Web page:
91-year-old Nevada County resident publishes 2 books
I Have This to Say About That
I have noticed that when you reach a certain age (80-plus!) people are apt to look at you in a startled way if you say something intelligent or even witty. You’ve been stereotyped as a befuddled old dear who is still unaccountably doddering about in public. At some social gatherings, you may either be totally ignored, or else fussed over by a patronizing altruist who feels duty bound to compliment you on being “alert.”
Although I show signs of wear, I’m not a mental wreck, and I still have a few opinions I wish to express. So listen up!
— Lucille Lovestedt in “Doing Eighty”
All her life, Lucille Lovestedt wanted to be a writer.
But her career as a speech pathologist, and raising two children, didn’t always leave much time to put pen to paper.
As Lovestedt celebrates her 92nd birthday this month, she’s more than making up for lost time in pursuing her passion for prose by publishing a pair of books. One, “Doing Eighty,” is a collection of her Other Voices submissions to The Union’s Opinion page over the past two decades.
The other, “Commission of Child and Animal Protection,” is a “third-person memoir” of her childhood as an orphan in Wyoming.
Truth be told, she said, she didn’t really begin to write until after her husband, Ward, died nearly 15 years go.
“I’ve always wanted to be a writer, though I never did much of it other than the technical stuff that was related to my job,” Lovestedt said over a cup of tea. “I decided that I could write an essay to The Union, mainly because I was in a writers group and I wanted to have something to contribute.
“Then, all the sudden, I decided, ‘Well, that wasn’t that hard!’ … It was about buying a new stove — I’m not even sure what possessed me — but I was surprised when the paper published it. I thought, ‘Gee, this is fun!’”
Lovestedt’s regular contributions to The Union have drawn an audience that looks forward to her reflections on life after retirement in western Nevada County, where she and Ward moved nearly 30 years ago after he retired from Lockheed Martin.
She said she would rather reflect on real life than delve deep into the political discussions often found on op-ed pages.
“People do care about politics. I care,” she said. “But not enough to study it. … I just accept whatever happens politically and then curse the results.
“There’s so much out there about older people that is grim,” she added, attempting to explain her appeal with readers. “It’s really not that grim, getting old. In fact, it’s sort of fun!”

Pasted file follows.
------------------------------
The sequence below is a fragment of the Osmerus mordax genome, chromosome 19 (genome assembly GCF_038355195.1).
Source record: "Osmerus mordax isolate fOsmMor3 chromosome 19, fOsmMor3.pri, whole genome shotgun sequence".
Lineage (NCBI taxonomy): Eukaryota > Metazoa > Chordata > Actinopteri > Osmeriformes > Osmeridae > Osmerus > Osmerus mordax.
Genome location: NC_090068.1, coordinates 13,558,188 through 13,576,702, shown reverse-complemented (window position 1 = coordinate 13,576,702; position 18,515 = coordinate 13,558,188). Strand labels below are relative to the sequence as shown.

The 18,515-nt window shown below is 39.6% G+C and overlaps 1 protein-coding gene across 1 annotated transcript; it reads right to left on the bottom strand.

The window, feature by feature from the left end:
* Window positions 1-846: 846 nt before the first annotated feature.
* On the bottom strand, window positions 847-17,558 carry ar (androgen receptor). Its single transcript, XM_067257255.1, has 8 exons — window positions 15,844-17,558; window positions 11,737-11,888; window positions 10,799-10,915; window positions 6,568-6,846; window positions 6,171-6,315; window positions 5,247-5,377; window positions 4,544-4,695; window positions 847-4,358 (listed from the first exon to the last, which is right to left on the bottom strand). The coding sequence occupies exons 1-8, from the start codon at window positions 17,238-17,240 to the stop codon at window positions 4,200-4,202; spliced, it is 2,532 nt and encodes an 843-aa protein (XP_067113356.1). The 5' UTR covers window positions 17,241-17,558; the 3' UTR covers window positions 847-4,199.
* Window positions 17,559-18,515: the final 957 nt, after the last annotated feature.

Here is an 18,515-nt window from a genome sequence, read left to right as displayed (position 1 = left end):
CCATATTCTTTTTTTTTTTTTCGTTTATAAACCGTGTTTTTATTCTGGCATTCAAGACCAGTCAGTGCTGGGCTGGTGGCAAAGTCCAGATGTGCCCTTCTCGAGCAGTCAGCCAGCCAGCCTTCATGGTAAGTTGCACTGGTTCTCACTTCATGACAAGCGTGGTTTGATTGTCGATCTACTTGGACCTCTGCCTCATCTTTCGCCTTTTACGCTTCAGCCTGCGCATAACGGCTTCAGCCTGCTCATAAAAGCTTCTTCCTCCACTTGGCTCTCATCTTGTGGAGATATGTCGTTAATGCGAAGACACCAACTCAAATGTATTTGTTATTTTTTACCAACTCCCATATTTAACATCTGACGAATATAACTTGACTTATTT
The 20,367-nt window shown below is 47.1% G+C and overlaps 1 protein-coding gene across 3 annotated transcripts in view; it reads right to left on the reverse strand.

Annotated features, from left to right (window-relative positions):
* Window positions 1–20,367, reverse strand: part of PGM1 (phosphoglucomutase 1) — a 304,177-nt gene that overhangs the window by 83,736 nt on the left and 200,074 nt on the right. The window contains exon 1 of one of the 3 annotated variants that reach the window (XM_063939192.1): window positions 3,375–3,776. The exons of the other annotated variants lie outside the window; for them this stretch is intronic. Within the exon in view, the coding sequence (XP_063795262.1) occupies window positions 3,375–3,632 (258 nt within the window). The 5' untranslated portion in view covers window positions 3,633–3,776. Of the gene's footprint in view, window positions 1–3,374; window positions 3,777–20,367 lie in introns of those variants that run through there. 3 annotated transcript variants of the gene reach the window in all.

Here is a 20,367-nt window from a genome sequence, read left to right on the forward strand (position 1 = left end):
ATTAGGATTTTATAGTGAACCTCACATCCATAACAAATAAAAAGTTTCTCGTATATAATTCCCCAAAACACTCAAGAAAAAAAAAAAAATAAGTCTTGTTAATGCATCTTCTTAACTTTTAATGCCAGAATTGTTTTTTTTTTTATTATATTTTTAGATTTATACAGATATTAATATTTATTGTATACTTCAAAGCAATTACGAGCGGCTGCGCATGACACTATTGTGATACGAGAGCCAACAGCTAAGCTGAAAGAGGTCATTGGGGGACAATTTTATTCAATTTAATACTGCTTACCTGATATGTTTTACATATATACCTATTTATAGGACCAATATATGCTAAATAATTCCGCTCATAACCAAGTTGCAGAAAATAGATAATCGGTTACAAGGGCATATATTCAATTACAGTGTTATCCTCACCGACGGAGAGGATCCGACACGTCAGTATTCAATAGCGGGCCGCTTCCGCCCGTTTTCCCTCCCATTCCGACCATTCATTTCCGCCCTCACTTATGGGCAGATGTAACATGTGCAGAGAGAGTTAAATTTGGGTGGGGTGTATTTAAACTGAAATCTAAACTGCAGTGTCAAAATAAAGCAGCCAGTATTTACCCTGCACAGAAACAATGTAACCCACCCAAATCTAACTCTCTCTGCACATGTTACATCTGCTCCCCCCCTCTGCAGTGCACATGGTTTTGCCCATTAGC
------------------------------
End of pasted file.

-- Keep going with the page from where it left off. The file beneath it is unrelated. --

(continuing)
The title of Lovestedt’s short novel, which covers a span from 1924 to 1929, comes from Wyoming’s Commission of Child and Animal Protection, whose jurisdiction she and her siblings grew up under as an orphan.
Eventually, she said, the agency had dropped the animal aspect from the title, but, she said, “They didn’t have enough money to buy new stationery, I guess.”
“We grew up as other people’s children,” she said. “We took their name, though we were never legally adopted. But we had wonderful ‘adoptive’ parents. We were very lucky.”
When her nephew once asked her about his father, who had died in his 30s in a home construction accident, Lovestedt saw an opportunity to revisit her childhood and also give her family a good glimpse at what life was like for her and her siblings. She said her nephew had only remembered his father’s death.
“I had visited with him a couple of times over the years, and he always had a lot of questions,” she said.
“All this stuff (in the book), yes, it’s true through my eyes. There’s not anything verifiable, though, through research, but it’s what I remember. And that’s why I published it as a novel.”
Despite a self-described dread of self-publishing, Lovestedt said she eventually relented.
“I swore I’d never self-publish, but the truth is finding an agent is too involved. I’d too old for that. I’m tired!” she said. “So once ‘60 Minutes’ did a piece on it — and sort of blessed it — I thought, ‘OK, I’m going to take the plunge.’”
Lovestedt said she overcame another aversion in setting aside the pen and paper, or typewriter, in favor of a word processor.
“The thing that’s saved my life is my word processor,” she said. “It makes corrections so much easier. I fought technology tooth and nail because I don’t get it. That’s one I do use, and I feel very blessed to have it.”
Both of Lovestedt’s books are available at Tomes bookstore in Grass Valley and also at Amazon.com.
She said now that both books are complete, she does plan to continue contributing columns to The Union, “when I gather my wits again!”
For those who can’t wait to see her thoughts appear in the paper, they can find her blog at http://lucillelovestedt.wordpress.com, where fans can leave a comment to get in touch with her.
“I do get postcards and the occasional phone call,” she said. “It’s always pleasant to hear that somebody has liked what you’ve written.”
To contact Managing Editor Brian Hamilton, email email@example.com or call 530-477-4249.
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